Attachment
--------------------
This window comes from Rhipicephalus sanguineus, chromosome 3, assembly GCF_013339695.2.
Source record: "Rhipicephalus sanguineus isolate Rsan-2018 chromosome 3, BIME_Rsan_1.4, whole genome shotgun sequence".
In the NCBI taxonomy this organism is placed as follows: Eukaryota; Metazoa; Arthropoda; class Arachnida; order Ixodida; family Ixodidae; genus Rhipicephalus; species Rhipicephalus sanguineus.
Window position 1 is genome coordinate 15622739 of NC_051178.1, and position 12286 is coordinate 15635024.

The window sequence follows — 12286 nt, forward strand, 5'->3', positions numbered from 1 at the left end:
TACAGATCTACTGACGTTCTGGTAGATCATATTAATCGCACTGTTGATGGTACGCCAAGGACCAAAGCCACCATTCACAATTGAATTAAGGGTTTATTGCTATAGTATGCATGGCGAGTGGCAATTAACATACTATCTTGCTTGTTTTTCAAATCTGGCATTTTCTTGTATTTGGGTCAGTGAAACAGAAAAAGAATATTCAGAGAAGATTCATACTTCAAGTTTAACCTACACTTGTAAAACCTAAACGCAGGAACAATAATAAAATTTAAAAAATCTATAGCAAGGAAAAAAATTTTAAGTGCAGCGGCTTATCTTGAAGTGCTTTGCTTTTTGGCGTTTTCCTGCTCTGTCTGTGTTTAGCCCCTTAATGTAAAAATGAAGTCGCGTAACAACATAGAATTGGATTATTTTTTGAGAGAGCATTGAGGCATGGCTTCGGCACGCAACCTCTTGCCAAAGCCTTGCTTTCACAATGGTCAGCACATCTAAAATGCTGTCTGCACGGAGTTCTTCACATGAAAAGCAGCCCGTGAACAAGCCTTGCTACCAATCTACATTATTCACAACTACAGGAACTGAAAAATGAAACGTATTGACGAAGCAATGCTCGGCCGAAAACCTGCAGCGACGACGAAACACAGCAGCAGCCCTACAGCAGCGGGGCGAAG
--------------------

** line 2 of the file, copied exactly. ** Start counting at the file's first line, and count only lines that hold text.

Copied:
Source record: "Rhipicephalus sanguineus isolate Rsan-2018 chromosome 3, BIME_Rsan_1.4, whole genome shotgun sequence".